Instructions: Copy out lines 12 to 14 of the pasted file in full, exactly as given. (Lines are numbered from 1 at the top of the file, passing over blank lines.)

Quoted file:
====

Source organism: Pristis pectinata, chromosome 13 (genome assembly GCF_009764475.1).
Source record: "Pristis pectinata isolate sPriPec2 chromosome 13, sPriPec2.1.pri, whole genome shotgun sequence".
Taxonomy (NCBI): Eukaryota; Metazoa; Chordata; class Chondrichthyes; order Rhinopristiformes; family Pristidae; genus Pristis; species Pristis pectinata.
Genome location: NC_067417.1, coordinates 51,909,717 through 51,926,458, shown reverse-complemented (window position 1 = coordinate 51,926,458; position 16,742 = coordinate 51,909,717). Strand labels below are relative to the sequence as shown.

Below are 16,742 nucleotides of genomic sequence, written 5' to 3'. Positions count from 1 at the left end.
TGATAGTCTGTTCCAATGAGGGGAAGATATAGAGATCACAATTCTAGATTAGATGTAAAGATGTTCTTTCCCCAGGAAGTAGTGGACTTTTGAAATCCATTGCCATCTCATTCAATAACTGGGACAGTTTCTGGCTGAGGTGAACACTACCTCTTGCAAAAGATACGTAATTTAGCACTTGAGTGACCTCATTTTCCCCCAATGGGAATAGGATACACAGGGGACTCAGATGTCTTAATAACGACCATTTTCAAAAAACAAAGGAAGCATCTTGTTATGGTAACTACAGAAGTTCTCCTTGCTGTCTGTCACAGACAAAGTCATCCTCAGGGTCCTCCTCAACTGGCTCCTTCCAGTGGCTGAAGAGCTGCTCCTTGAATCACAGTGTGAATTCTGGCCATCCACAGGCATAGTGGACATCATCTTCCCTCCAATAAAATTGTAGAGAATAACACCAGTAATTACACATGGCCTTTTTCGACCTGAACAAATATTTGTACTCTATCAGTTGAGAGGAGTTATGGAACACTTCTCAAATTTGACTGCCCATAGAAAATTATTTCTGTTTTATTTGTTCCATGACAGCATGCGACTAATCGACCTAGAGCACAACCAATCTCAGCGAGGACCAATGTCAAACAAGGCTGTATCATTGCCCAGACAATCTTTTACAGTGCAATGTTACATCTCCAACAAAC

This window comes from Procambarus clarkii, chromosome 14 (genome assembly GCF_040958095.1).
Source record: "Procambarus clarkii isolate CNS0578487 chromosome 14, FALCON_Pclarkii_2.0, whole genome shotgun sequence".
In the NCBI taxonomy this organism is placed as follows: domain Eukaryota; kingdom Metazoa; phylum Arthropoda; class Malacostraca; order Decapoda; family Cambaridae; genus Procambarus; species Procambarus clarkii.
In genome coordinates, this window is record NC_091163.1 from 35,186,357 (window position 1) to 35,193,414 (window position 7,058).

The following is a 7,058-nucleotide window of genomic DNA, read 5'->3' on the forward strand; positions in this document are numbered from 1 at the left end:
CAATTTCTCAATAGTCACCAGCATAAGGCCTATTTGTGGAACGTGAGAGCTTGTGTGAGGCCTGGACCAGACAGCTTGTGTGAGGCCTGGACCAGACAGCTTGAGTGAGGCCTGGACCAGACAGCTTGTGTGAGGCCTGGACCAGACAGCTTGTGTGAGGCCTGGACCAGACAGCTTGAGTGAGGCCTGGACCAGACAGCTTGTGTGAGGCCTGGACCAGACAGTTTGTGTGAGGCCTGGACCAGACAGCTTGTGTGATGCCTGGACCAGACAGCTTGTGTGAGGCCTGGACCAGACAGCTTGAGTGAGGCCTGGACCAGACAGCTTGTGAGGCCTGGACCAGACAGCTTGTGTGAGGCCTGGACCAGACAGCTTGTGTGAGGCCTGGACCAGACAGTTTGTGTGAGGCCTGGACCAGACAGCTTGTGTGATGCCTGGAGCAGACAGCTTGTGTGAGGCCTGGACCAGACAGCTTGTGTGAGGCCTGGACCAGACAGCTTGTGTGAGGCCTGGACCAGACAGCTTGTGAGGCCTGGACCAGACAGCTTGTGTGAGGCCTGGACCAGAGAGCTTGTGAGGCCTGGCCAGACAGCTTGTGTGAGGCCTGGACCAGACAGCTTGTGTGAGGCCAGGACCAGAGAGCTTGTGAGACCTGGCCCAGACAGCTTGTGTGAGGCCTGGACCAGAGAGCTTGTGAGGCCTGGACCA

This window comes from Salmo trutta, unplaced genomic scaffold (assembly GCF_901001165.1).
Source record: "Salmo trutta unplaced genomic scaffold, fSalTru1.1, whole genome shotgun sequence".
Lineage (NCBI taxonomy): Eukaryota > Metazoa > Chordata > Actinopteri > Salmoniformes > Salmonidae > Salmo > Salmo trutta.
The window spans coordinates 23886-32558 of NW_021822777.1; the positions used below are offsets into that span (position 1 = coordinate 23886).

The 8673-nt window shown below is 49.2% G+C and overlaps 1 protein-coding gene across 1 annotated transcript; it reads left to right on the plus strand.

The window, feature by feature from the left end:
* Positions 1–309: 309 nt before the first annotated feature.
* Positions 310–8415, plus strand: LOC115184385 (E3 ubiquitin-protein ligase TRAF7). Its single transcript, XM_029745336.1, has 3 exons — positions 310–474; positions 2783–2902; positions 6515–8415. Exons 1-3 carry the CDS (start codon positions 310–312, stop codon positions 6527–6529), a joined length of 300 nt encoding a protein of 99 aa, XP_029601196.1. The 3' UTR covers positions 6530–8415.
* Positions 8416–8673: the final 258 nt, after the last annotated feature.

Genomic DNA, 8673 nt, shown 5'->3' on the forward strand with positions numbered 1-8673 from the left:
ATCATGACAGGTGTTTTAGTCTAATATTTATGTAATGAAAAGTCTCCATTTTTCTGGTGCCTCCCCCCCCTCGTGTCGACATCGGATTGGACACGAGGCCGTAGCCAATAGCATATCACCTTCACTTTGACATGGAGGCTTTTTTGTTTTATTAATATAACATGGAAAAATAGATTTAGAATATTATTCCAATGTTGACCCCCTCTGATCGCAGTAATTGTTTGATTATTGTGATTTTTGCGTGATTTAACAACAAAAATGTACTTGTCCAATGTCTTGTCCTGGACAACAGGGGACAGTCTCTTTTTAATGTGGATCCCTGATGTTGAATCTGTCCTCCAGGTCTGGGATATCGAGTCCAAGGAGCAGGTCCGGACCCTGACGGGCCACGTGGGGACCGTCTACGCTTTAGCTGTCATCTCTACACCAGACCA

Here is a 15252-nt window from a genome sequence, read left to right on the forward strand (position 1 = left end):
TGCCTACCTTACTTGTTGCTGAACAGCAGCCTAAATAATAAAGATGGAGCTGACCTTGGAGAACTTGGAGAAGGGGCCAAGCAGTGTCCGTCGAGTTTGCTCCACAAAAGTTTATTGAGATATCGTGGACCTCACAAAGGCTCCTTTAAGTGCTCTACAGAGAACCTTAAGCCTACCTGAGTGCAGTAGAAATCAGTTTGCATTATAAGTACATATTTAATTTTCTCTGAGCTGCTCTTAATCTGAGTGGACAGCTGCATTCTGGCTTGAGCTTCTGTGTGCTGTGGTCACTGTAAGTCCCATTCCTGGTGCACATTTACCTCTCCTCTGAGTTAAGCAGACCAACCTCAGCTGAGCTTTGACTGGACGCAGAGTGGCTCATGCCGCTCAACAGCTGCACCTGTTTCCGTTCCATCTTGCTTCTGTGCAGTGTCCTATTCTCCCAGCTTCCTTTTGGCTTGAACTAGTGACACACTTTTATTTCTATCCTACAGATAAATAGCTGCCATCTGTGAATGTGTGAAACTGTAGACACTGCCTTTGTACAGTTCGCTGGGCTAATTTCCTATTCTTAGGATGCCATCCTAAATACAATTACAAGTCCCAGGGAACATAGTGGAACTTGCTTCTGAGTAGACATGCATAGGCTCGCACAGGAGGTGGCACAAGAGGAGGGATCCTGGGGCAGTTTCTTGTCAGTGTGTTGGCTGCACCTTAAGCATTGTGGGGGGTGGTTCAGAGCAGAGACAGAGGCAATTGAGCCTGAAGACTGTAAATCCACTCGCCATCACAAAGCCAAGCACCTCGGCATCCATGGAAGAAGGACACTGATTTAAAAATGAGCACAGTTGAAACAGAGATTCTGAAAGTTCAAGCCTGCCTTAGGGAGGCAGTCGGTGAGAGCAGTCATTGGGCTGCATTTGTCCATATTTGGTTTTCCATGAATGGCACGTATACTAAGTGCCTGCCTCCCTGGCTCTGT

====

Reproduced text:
CAATTTCTCAATAGTCACCAGCATAAGGCCTATTTGTGGAACGTGAGAGCTTGTGTGAGGCCTGGACCAGACAGCTTGTGTGAGGCCTGGACCAGACAGCTTGAGTGAGGCCTGGACCAGACAGCTTGTGTGAGGCCTGGACCAGACAGCTTGTGTGAGGCCTGGACCAGACAGCTTGAGTGAGGCCTGGACCAGACAGCTTGTGTGAGGCCTGGACCAGACAGTTTGTGTGAGGCCTGGACCAGACAGCTTGTGTGATGCCTGGACCAGACAGCTTGTGTGAGGCCTGGACCAGACAGCTTGAGTGAGGCCTGGACCAGACAGCTTGTGAGGCCTGGACCAGACAGCTTGTGTGAGGCCTGGACCAGACAGCTTGTGTGAGGCCTGGACCAGACAGTTTGTGTGAGGCCTGGACCAGACAGCTTGTGTGATGCCTGGAGCAGACAGCTTGTGTGAGGCCTGGACCAGACAGCTTGTGTGAGGCCTGGACCAGACAGCTTGTGTGAGGCCTGGACCAGACAGCTTGTGAGGCCTGGACCAGACAGCTTGTGTGAGGCCTGGACCAGAGAGCTTGTGAGGCCTGGCCAGACAGCTTGTGTGAGGCCTGGACCAGACAGCTTGTGTGAGGCCAGGACCAGAGAGCTTGTGAGACCTGGCCCAGACAGCTTGTGTGAGGCCTGGACCAGAGAGCTTGTGAGGCCTGGACCA

This window comes from Salmo trutta, unplaced genomic scaffold (assembly GCF_901001165.1).
Source record: "Salmo trutta unplaced genomic scaffold, fSalTru1.1, whole genome shotgun sequence".